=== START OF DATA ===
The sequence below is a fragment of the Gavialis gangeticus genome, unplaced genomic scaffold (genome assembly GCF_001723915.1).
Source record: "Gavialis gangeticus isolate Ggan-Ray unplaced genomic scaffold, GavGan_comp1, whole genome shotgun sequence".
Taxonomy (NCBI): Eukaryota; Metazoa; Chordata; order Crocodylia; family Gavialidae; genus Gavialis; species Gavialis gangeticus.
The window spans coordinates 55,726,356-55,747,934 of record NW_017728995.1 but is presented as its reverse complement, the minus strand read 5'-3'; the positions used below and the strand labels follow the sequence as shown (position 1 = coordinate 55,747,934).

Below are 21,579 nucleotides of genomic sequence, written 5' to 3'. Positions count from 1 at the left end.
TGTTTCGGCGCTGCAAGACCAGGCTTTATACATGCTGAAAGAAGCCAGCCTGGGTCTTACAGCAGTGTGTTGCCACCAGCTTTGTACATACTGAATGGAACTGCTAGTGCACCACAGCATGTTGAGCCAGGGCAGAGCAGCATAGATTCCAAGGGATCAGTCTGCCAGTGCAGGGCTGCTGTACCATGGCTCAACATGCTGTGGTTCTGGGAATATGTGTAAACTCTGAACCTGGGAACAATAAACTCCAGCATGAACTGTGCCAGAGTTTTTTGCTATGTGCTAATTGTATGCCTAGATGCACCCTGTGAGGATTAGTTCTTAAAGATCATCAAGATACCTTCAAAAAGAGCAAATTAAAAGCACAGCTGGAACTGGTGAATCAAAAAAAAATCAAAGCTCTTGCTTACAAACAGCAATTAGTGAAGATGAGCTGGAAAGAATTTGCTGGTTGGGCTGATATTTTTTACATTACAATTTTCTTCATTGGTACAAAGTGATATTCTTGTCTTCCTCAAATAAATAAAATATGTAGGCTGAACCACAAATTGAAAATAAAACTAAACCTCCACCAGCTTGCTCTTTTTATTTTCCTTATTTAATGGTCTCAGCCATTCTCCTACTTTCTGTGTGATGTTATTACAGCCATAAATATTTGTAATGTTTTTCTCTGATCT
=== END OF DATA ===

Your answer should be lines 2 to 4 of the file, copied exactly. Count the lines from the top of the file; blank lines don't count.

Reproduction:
Source record: "Gavialis gangeticus isolate Ggan-Ray unplaced genomic scaffold, GavGan_comp1, whole genome shotgun sequence".
Taxonomy (NCBI): Eukaryota; Metazoa; Chordata; order Crocodylia; family Gavialidae; genus Gavialis; species Gavialis gangeticus.
The window spans coordinates 55,726,356-55,747,934 of record NW_017728995.1 but is presented as its reverse complement, the minus strand read 5'-3'; the positions used below and the strand labels follow the sequence as shown (position 1 = coordinate 55,747,934).